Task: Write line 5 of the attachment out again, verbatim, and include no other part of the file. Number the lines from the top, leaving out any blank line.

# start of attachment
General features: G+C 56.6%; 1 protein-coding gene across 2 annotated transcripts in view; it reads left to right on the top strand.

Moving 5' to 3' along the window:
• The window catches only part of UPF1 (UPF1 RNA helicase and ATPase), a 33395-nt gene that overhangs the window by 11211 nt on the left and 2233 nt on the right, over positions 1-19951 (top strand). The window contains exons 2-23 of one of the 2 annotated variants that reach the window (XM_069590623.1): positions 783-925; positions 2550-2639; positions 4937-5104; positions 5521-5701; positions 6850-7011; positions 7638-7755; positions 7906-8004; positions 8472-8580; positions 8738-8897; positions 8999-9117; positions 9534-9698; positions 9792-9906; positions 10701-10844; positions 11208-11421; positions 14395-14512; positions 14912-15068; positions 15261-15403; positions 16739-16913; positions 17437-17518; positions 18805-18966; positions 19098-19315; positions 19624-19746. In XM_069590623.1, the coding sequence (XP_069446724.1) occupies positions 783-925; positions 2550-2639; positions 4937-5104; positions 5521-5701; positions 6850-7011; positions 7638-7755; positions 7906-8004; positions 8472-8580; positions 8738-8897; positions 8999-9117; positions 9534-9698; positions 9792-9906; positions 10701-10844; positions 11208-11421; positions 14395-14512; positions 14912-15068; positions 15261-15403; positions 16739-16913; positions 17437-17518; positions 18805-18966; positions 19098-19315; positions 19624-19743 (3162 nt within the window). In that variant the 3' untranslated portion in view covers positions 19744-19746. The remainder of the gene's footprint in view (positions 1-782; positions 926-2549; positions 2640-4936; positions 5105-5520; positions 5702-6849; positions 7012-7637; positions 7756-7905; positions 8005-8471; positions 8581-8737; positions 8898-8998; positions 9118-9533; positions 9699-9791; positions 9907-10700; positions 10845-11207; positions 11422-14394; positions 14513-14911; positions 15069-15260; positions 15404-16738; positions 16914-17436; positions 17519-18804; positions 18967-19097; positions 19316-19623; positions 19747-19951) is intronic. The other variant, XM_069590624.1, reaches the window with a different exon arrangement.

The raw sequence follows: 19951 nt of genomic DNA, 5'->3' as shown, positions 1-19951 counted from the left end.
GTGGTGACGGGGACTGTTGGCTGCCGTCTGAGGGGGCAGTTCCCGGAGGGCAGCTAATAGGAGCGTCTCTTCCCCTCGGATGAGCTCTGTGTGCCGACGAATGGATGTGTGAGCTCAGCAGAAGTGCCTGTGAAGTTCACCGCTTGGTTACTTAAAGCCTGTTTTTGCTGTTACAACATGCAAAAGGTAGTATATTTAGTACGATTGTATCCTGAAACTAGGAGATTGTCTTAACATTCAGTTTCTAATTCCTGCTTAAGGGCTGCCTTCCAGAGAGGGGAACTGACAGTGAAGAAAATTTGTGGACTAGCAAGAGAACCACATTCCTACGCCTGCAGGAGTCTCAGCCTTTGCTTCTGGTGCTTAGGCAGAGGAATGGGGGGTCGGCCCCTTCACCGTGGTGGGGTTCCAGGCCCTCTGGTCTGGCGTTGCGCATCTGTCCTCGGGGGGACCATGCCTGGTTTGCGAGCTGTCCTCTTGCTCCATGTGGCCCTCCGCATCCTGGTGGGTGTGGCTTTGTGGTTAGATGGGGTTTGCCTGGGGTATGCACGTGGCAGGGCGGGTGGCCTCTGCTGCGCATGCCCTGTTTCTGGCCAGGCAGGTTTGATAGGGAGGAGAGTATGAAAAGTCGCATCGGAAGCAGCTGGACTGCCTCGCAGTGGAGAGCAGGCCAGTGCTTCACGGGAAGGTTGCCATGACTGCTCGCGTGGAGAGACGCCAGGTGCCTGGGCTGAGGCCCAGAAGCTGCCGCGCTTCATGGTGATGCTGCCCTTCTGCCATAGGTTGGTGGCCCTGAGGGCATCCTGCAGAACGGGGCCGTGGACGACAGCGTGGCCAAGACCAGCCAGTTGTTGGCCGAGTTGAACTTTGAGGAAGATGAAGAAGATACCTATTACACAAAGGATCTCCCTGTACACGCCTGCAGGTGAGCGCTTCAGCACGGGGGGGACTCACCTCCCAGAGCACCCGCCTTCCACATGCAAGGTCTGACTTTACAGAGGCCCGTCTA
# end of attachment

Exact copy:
GTGGTGACGGGGACTGTTGGCTGCCGTCTGAGGGGGCAGTTCCCGGAGGGCAGCTAATAGGAGCGTCTCTTCCCCTCGGATGAGCTCTGTGTGCCGACGAATGGATGTGTGAGCTCAGCAGAAGTGCCTGTGAAGTTCACCGCTTGGTTACTTAAAGCCTGTTTTTGCTGTTACAACATGCAAAAGGTAGTATATTTAGTACGATTGTATCCTGAAACTAGGAGATTGTCTTAACATTCAGTTTCTAATTCCTGCTTAAGGGCTGCCTTCCAGAGAGGGGAACTGACAGTGAAGAAAATTTGTGGACTAGCAAGAGAACCACATTCCTACGCCTGCAGGAGTCTCAGCCTTTGCTTCTGGTGCTTAGGCAGAGGAATGGGGGGTCGGCCCCTTCACCGTGGTGGGGTTCCAGGCCCTCTGGTCTGGCGTTGCGCATCTGTCCTCGGGGGGACCATGCCTGGTTTGCGAGCTGTCCTCTTGCTCCATGTGGCCCTCCGCATCCTGGTGGGTGTGGCTTTGTGGTTAGATGGGGTTTGCCTGGGGTATGCACGTGGCAGGGCGGGTGGCCTCTGCTGCGCATGCCCTGTTTCTGGCCAGGCAGGTTTGATAGGGAGGAGAGTATGAAAAGTCGCATCGGAAGCAGCTGGACTGCCTCGCAGTGGAGAGCAGGCCAGTGCTTCACGGGAAGGTTGCCATGACTGCTCGCGTGGAGAGACGCCAGGTGCCTGGGCTGAGGCCCAGAAGCTGCCGCGCTTCATGGTGATGCTGCCCTTCTGCCATAGGTTGGTGGCCCTGAGGGCATCCTGCAGAACGGGGCCGTGGACGACAGCGTGGCCAAGACCAGCCAGTTGTTGGCCGAGTTGAACTTTGAGGAAGATGAAGAAGATACCTATTACACAAAGGATCTCCCTGTACACGCCTGCAGGTGAGCGCTTCAGCACGGGGGGGACTCACCTCCCAGAGCACCCGCCTTCCACATGCAAGGTCTGACTTTACAGAGGCCCGTCTA